I have to thank the Cranky Product Manager for spawning the idea for today’s blog. In her blog entry “10 things the Cranky Product Manager has learned about product management”, she (btw, are you a “she”?) lists several things that she’s learned about Product Management over the years. It’s a great read. In fact, it got me thinking so much, I commented with my own fabricated #11. “If the company you work for is a Sales driven company (as opposed to Market driven), watch out! You’ll find that your market research is disregarded for “what can be sold next quarter”. This is very similar to number 5 above – same hot dog, just different mustard.” (number 5 talked about how the CEO’s of startups are typically the real product managers).
With exception to the mustard comment, I probably don’t need to explain this at all. Any Product Manager who’s earned their stripes has run into a company or a period in their career where Sales started making Product Management decisions. But just in case, I wanted to explain myself a little better.
Don’t get me wrong folks, I love a good sales force! In fact, I make it a point to always thank them for what they do, and frequently remind them that their efforts put food on my table. I will go WAY out of my way to assist in the sales process, and I’ll go even further to suck their minds dry of every bit of customer information they can give me (insert Vulcan mind-meld here!). Those relationships are critical to my success, and the information they have is vital to create the next generation of successful products. But that’s not what I’m talking about.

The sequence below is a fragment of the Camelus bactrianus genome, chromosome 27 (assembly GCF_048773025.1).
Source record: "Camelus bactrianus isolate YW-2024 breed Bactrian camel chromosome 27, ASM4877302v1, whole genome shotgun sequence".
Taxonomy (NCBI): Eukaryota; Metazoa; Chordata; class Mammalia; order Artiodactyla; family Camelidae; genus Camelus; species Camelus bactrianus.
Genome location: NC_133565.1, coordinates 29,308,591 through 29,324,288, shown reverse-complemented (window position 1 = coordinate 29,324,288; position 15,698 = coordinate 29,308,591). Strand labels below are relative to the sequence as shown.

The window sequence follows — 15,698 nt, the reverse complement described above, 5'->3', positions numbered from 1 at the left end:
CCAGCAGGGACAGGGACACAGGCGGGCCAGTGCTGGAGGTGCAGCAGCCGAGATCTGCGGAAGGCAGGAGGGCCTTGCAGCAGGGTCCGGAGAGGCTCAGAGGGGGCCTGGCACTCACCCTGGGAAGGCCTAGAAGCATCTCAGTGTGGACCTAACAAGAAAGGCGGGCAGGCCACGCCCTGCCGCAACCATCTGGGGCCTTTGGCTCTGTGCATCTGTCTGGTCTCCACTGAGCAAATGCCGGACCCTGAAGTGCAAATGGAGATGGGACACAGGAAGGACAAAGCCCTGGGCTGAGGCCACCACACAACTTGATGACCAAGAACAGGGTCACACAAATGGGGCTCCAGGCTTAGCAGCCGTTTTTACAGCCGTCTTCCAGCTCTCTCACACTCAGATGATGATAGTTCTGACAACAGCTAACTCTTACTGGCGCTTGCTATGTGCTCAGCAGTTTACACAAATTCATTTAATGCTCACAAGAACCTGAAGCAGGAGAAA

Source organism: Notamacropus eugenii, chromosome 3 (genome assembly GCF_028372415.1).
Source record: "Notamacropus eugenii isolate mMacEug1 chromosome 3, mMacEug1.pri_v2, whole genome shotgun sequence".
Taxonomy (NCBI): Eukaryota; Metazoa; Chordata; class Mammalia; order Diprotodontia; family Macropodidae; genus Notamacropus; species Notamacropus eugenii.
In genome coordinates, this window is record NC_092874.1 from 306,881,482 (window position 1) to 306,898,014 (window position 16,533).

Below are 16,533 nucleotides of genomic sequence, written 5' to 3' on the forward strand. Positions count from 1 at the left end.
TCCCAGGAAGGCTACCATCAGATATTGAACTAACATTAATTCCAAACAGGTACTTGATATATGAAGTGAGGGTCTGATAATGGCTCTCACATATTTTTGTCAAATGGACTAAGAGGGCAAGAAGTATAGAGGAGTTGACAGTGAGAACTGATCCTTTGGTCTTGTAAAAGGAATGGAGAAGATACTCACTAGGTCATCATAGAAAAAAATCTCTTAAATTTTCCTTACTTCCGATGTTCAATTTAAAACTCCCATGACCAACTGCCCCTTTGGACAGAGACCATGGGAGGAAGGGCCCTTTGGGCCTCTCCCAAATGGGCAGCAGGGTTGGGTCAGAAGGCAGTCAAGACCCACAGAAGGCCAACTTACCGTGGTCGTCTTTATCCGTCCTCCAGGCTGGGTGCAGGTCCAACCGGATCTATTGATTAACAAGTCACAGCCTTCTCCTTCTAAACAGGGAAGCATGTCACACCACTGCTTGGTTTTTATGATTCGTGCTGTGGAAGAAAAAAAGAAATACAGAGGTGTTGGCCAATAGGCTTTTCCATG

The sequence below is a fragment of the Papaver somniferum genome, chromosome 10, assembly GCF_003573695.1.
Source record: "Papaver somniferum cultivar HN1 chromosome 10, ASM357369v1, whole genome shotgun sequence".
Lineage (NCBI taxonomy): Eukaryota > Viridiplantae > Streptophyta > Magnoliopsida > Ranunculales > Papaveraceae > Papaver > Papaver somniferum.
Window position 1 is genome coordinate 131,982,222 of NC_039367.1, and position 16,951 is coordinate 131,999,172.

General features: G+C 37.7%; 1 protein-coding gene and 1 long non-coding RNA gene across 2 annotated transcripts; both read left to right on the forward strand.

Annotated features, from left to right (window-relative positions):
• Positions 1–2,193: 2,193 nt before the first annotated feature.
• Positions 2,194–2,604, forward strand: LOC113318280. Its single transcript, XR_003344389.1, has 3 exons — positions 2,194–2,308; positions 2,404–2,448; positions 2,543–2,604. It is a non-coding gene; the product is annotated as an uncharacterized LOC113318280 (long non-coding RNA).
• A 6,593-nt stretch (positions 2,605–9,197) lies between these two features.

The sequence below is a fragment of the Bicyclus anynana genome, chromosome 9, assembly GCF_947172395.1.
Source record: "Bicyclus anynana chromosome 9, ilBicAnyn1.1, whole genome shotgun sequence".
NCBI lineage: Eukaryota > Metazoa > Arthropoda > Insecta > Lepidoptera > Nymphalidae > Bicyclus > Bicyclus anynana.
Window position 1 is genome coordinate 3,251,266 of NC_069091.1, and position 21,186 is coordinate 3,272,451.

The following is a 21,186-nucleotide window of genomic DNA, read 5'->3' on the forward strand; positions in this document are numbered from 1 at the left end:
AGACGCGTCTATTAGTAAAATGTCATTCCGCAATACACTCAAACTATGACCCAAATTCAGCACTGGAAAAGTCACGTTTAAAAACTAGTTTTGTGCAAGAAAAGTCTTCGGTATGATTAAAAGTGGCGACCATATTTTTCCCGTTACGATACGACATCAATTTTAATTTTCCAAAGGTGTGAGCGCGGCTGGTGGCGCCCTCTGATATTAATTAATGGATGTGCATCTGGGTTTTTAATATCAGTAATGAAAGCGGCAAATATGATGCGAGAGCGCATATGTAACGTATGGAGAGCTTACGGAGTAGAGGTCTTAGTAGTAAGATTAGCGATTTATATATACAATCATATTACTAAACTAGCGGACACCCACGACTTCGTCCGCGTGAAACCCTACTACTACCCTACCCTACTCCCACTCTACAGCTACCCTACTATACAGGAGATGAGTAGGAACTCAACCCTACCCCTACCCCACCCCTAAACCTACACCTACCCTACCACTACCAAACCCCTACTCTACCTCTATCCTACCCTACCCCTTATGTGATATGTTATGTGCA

When should you watch out? When you find that marketing research is only performed to support the desires of the sales force, you know you’re not in Kansas anymore. Before you read on, read that last sentence again. Can you truthfully say that your marketing research is done to seek out truth? Or was it done to support an executive’s desire? Or maybe the market research was done correctly, but you quietly are being coerced as a Product Manager to make decisions based on next quarter’s expectations. Do yourself a favor, and answer this question truthfully.
It’s hard to explain this subject with such a wide paint brush, which obviously isn’t fair, or even helpful. But here’s my suggestion: If you find yourself in this downhill struggle, make sure your marketing research is correct, collect data that cannot be argued, then defend it. If necessary, go back and do more research (until you release the product, it’s never too late!). Without it, you have no argument and you might as well go along for the (bumpy) ride.